Zithromax has been approved for the treatment of Mycobacterium avium complex (MAC) in subjects with advanced HIV infection. Zithromax is taken in a once-weekly 1200 mg dose (two 600 mg tablets).
Clinical trials document that prophylaxis with once-weekly Zithromax reduced the risk of developing MAC bacteria in the bloodstream and the clinical signs and symptoms associated with it.
Two randomized, double-blind trials conducted in people with advanced HIV infection demonstrated that Zithromax effectively reduced the risk of developing disseminated MAC. In one of these pivotal studies, Zithromax was compared to rifabutin and the combination of these two agents. In this large double-blind study, there was a statistically significant difference in favor of Zithromax in the one-year cumulative incidence rate of disseminated MAC. Additionally, Zithromax-rifabutin combination therapy was to be more effective than rifabutin as monotherapy.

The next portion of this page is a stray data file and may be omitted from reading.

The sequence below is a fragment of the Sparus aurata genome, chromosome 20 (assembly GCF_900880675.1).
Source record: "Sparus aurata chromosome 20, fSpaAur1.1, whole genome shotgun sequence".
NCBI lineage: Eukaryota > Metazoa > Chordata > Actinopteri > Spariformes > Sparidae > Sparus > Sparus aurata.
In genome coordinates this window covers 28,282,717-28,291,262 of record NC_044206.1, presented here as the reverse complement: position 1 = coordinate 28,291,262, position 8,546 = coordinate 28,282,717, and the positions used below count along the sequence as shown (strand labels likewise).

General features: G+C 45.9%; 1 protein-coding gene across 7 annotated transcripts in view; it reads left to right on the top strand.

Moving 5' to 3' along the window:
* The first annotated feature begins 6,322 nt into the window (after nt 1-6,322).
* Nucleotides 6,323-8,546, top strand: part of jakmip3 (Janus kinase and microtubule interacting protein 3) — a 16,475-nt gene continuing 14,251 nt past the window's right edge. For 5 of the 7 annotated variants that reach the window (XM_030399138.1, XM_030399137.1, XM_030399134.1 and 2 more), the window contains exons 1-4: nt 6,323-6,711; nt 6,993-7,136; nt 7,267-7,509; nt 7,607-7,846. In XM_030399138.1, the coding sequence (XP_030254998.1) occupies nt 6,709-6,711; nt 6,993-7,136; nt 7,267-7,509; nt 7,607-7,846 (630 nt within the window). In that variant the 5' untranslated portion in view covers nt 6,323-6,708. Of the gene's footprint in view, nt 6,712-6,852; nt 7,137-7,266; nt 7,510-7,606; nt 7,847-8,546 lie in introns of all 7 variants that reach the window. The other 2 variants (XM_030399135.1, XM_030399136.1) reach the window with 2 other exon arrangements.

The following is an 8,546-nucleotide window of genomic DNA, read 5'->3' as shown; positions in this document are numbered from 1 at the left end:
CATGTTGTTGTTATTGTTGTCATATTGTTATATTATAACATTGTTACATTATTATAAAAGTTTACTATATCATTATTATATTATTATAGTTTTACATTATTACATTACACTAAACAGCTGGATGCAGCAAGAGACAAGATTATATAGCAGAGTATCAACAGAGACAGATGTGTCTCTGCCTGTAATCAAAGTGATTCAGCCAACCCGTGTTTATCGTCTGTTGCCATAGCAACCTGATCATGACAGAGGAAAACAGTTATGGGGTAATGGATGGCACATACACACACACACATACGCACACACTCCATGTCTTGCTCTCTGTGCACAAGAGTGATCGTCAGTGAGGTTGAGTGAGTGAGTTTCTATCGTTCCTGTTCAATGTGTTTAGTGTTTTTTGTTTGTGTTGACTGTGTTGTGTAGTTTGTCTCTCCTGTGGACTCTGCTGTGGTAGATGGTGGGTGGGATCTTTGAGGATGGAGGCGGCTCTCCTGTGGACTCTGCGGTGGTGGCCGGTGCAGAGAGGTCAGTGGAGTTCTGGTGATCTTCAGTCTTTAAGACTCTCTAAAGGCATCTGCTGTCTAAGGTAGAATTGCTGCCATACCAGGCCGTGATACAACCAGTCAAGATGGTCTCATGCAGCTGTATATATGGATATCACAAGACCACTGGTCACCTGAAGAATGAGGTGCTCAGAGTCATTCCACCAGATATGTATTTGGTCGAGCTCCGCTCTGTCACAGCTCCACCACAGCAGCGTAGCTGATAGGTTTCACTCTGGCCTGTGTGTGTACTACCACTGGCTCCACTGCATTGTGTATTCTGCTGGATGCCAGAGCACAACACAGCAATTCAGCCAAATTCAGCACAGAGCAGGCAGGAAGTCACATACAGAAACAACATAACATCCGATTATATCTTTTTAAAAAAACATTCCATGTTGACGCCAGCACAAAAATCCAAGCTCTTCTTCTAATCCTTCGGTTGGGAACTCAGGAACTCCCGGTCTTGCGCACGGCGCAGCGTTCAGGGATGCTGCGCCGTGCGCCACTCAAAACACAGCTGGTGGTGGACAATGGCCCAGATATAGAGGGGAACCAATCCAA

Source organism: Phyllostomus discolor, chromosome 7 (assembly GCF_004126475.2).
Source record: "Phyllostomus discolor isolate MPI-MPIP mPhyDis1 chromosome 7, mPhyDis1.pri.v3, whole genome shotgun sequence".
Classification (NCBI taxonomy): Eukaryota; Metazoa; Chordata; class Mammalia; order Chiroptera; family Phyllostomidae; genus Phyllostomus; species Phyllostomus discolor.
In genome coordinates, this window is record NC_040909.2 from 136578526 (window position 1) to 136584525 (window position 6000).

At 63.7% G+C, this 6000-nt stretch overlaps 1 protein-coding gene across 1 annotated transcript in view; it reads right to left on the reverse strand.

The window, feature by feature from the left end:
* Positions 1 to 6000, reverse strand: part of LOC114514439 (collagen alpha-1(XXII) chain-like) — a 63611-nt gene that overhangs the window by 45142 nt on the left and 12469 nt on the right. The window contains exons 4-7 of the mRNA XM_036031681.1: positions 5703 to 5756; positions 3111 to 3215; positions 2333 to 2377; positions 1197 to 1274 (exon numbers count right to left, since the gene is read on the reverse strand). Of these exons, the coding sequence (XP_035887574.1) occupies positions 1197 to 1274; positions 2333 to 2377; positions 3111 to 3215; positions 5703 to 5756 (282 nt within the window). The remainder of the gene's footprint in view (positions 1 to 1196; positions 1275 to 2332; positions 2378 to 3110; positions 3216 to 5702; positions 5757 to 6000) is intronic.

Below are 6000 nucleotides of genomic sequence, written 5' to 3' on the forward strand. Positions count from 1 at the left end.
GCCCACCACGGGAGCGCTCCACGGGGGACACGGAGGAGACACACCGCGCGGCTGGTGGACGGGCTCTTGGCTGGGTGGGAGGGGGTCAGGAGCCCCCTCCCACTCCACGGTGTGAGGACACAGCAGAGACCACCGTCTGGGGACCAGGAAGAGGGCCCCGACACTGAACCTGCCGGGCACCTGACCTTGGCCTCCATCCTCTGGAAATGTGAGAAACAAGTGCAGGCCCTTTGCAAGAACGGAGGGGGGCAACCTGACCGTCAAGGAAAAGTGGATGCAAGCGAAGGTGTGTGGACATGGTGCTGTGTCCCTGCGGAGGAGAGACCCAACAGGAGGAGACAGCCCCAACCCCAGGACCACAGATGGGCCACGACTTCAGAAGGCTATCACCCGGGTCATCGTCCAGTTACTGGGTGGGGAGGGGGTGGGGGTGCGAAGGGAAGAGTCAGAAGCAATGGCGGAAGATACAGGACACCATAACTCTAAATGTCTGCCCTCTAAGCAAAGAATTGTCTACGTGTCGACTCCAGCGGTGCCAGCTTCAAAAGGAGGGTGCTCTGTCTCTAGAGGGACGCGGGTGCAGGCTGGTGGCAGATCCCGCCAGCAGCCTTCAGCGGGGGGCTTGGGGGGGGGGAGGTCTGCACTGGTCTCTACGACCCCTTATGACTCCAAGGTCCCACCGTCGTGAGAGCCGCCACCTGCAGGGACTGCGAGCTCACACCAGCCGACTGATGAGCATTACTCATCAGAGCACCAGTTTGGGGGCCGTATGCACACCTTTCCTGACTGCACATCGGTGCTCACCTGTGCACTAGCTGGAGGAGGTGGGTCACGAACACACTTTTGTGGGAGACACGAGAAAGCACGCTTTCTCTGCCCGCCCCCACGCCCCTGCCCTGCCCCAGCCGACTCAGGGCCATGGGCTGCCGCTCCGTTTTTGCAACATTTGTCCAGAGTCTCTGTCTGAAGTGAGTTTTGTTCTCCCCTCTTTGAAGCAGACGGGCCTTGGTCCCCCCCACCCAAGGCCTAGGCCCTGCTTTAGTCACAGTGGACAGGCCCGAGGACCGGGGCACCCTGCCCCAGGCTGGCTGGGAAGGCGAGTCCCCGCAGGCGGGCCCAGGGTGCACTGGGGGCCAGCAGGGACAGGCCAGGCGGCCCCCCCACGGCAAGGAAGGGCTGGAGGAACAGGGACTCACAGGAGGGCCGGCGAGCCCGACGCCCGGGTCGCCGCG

Formal drug interaction studies have demonstrated that Zithromax can be used concomitantly with many medications commonly prescribed for subjects with advanced HIV infections, such as zidovudine, didanosine, or rifabutin, without dosage adjustments. Currently, no data are available evaluating the concomitant use of Zithromax and the recently approved protease inhibitors.
Overall side effects in Zithromax-treated subjects were primarily mild to moderate in nature and consisted mainly of diarrhea, nausea, abdominal pain, and loose stools. Gastrointestinal side effects observed in subjects treated with Zithromax were statistically greater than those observed in the rifabutin-treated subjects. There was no statistically significant difference in discontinuations due to side effects among the treatment groups.
Zithromax is contraindicated in subjects with known hypersensitivity to azithromycin, erythromycin, or any macrolide antibiotic.
MAC is the most common systemic bacterial infection in persons with advanced AIDS: MAC has been confirmed post-mortem in more than 50% of persons with advanced HIV infection, and the U.S. Centers for Disease Control and Prevention estimates that one in every four persons living with AIDS has disseminated MAC. Caused by the M avium bacterium, disseminated MAC infection results in symptoms that include fever, night sweats, fatigue, abdominal pain, chronic diarrhea, and weight loss or "wasting."